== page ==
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Lightning 3, Kraken 0: Back To Normal

An offensively impotent Seattle club had too many defensive lapses to survive

NHL: NOV 26 Kraken at Lightning Photo by Andrew Bershaw/Icon Sportswire via Getty Images

With it being the holiday weekend, and many of us tied up with family and travel and cooking and watching our paychecks disappear in a tsunami of Christmas shopping, you can be forgiven for missing Seattle’s game against the Tampa Bay Lightning on Friday night.

You didn’t miss much, as the Kraken fell 3-0 to a Tampa Bay team that made stifling the fledgling club and capitalizing on their defensive gaffes look all too easy. This ends the Kraken win streak at two games, and starts this four-game road trip off with a loss.

Not Horrible

I have to say, this wasn’t a bad game by the Kraken. They were simply overmatched and outplayed by a Lightning team that, when they get to play their game, dominate their opponents pretty thoroughly. The effort was there, but the Kraken were unable to get any genuine scoring chances on Lightning netminder Andrei Vasilevskiy. Seattle managed just 17 shots on goal, and as the heat map below shows pretty clearly, they were kept to the perimeter in the offensive zone most of the night.

www.naturalstattrick.com From NaturalStatTrick (Tw: @NatStatTrick)

Philipp Grubauer, for his part, had 23 saves on 26 shots for a statistically unimpressive .885 SV% — more closely in line with his season average than his last two impressive outings. But I’m not going to fault Gru for this one.

No, the blame here lies with guys like Jeremy Lauzon, getting caught flat-footed less than 10 yards from his goaltender and allowing the shooter a clear shot on goal:

...and like Yanni Gourde, doing his best Brian Boitano impression out near the blue line while the guy he’s supposed to be covering gets the rebound and whips it home to make it 2-0...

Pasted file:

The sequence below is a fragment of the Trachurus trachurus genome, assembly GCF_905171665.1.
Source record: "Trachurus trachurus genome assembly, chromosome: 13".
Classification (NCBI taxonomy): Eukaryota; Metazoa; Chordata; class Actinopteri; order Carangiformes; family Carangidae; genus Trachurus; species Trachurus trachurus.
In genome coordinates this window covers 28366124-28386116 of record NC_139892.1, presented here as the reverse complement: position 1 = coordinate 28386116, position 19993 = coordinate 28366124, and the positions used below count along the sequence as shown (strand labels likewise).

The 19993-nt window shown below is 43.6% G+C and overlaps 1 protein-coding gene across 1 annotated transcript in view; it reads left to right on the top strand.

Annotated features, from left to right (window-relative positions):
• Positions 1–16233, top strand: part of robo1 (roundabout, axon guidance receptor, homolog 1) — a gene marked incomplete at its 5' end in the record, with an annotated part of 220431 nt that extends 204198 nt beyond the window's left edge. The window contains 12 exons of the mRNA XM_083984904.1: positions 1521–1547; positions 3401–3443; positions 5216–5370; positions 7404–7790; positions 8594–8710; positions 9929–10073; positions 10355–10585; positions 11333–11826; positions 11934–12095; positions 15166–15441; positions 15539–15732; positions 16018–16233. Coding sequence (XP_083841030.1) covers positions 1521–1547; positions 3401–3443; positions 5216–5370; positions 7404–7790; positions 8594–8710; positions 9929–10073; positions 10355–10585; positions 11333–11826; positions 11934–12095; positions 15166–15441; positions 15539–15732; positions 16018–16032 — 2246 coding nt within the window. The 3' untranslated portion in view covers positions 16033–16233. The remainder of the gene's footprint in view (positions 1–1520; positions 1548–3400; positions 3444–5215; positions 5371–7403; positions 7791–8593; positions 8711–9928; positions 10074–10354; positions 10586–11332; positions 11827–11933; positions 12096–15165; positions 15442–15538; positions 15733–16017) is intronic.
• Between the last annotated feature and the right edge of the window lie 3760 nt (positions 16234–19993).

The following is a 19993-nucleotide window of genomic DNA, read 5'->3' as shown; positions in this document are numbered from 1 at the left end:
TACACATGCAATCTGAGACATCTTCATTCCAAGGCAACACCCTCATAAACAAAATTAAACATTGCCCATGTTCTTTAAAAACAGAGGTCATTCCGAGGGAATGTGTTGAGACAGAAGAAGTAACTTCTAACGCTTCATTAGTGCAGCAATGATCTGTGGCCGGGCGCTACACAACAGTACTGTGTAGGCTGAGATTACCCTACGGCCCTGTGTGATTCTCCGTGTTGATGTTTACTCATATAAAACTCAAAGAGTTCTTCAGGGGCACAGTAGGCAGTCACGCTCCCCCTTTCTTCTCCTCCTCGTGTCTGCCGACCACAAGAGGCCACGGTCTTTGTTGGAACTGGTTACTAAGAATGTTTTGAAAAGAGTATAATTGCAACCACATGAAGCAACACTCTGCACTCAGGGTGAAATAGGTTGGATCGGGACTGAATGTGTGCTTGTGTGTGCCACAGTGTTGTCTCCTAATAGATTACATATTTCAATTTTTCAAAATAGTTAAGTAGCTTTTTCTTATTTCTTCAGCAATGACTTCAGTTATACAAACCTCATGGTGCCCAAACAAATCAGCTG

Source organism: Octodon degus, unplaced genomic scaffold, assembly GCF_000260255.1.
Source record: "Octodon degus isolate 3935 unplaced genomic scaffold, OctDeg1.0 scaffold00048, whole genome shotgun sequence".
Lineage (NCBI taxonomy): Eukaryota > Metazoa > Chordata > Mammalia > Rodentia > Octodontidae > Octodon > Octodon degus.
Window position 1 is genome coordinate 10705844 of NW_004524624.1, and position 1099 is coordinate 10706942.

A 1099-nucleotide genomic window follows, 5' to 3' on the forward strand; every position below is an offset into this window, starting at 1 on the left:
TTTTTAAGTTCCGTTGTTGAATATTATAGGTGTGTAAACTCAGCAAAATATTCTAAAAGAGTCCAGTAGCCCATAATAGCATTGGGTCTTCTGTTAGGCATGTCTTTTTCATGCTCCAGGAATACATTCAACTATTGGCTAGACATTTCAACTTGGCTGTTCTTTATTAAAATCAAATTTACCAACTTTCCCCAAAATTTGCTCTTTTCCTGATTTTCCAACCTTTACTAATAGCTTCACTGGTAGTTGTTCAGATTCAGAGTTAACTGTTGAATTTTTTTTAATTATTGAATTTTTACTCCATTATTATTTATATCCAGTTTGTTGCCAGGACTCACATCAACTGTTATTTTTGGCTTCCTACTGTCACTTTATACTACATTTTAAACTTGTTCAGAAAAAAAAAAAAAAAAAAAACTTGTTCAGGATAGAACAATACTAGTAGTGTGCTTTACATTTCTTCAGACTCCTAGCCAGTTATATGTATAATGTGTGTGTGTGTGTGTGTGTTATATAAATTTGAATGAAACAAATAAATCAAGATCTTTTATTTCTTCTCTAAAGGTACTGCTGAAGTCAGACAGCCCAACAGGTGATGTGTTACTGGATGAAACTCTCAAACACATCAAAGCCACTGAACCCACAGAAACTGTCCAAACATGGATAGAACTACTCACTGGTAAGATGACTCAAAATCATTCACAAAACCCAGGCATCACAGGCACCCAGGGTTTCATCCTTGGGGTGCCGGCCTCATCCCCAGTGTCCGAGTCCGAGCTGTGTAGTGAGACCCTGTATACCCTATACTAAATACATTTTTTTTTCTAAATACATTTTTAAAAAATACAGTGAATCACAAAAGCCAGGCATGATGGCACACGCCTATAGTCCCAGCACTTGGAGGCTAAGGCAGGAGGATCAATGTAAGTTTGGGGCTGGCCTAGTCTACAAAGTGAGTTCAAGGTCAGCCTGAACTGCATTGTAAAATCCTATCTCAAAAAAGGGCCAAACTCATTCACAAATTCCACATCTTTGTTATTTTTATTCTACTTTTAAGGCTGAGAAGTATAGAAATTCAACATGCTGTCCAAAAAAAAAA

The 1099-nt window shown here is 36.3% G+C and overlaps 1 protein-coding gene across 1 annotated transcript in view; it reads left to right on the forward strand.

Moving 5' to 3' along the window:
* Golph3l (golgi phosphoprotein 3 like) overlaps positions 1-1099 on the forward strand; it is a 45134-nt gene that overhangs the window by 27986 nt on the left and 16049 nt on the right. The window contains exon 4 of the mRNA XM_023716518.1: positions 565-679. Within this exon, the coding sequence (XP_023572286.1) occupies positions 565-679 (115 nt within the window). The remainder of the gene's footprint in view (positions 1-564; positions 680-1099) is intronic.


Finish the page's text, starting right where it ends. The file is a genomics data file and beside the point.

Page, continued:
...and what do you know, Jeremy Lauzon, again, trying to force a pass in his own zone and putting it right on the opponent’s stick...

But these three lapses are merely symptoms of an underlying problem the Kraken have when they are facing adversity: panic. It manifests itself in multitudes of ways, none of them good: defensemen flinging pucks around the boards to the opposite point, instead of gaining possession in a controlled way and finding an outlet pass; forwards flicking pucks off the boards in the defensive zone with no intended recipient, which are then inevitably gathered up by the opponent; hesitating in pursuing 50/50 pucks; defensemen making ill-timed decisions to pinch; and forwards failing to cover for their defenseman when they make ill-timed decisions to pinch.

There’s no single problem here, and as such is no single solution. This past week we saw the level of play this team is capable of against two of the strongest teams in the league. Why they can’t manage to replicate that whenever they take the ice is becoming the enduring mystery of the Seattle Kraken’s inaugural season.

Tomorrow the Kraken take on the Florida Panthers, currently leading the Atlantic Division, in Miami; game time is 3pm Pacific.